Skip to main content

An easy guide for training your Doberman pinscher the right way

Training your Doberman pinscher might seem intimidating — they are a smart and active breed, after all. The truth is, though, that Dobies are incredibly eager to please, so you’re likely to have a dog who’s even more excited to learn than you are. Just don’t forget the treat bag!

With some forethought and the right mindset, Doberman pinscher training can be a breeze. It might take some practice to be as clear and concise as possible when communicating with your pup, but in the end, this will make a world of difference for you both. When in doubt, some pets and a delicious snack will definitely help get the message across.

Have an alpha demeanor

According to the American Kennel Club, Dobermans are incredibly smart and eager to please, though they can get rowdy and even destructive when raised or trained inconsistently. In addition to being full of excess energy, this breed can be pushy when they’re particularly motivated — or unmotivated.

To help combat any Dobie stubbornness, make sure she understands that you’re the boss. It’s not about being harsh or loud, though; it’s about letting your dog know that you’re the one who makes the decisions for you both. Once your dog has mastered a basic obedience command like “sit” or “wait,” incorporate that training when feeding your dog or letting her out to potty. When she has to earn her favorite things, she’ll understand that you’re the one who calls the shots.

two doberman pinschers stand next to one another on green grass

Work with their desire to please

Because Dobermans are so naturally motivated to please their owners, many Dobie parents find that training comes pretty naturally. The keys to keeping your pinscher engaged in training are thorough praise and appropriate training intervals. Make sure to find a training treat that’s both healthy and enticing to your dog — though these are no substitute for verbal praise and lots of loving pets!

Although Dobies are often eager for training, too much practice can encourage your pup to act out. Start with five to 10 minutes of training per session when you’re starting out, then build up according to what feels right for you both.

Start with the basics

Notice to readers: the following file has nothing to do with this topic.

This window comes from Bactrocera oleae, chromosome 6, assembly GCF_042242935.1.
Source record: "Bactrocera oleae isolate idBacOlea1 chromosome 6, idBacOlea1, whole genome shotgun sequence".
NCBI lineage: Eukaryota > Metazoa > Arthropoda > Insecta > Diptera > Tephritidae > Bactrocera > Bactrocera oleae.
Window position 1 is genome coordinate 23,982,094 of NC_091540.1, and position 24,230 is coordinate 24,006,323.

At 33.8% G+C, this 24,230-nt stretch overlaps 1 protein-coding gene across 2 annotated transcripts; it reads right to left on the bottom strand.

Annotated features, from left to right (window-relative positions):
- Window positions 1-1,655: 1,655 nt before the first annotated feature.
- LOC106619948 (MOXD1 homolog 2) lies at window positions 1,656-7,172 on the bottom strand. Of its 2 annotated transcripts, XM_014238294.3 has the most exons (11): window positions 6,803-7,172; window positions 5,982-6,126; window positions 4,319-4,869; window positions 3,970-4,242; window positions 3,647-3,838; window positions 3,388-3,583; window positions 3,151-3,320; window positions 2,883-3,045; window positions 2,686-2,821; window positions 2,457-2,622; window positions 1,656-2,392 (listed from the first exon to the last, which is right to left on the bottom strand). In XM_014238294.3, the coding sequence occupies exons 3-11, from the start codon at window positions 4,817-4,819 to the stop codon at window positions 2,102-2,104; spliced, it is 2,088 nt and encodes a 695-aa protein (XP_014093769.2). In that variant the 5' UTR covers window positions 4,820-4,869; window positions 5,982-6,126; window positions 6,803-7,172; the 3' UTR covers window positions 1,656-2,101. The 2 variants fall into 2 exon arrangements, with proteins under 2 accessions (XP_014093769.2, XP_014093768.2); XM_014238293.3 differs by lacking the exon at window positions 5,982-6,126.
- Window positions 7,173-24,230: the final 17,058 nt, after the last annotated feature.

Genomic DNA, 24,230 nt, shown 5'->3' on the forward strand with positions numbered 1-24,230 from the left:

Dobermans are excited to please their owner and earn a reward, so start with the easiest commands to give them an opportunity to succeed. This builds their confidence, too! Learning the essentials will make some of the more advanced commands even easier since complex moves often combine and build off the basics.

“Sit” is the perfect place to start. Grab a treat and hold it in front of your dog to get her attention, then slowly raise your hand (and the treat) above your pup’s head. To keep an eye on the treat, your dog will naturally lift her head and eventually sit. Don’t forget to praise and reward her! Once you go over it a time or two, incorporate the command word “sit” every time you repeat the trick.

Learn a release command

One helpful training tool for pups who love to please is the “release” command. This command essentially tells your dog that you’re done asking her for things and she can go back to just being a dog.

You would use this command after telling your Dobie to “sit,” “stay,” or just about anything else. In fact, you might already have a release command without even knowing so. A lot of pet parents tell their pups “Okay!” when it’s time to grab a treat after training — it’s exactly the same idea!

a doberman pinscher stands in a grassy field on an overcast day

Be consistent

Doberman pinschers are smart and loyal, but they’re creatures of habit, too. Routines will help keep them relaxed and happy … as long as you don’t come home late, that is! Falling off routines is one common cause of a wily Dobie, though confusion can make them lash out, too.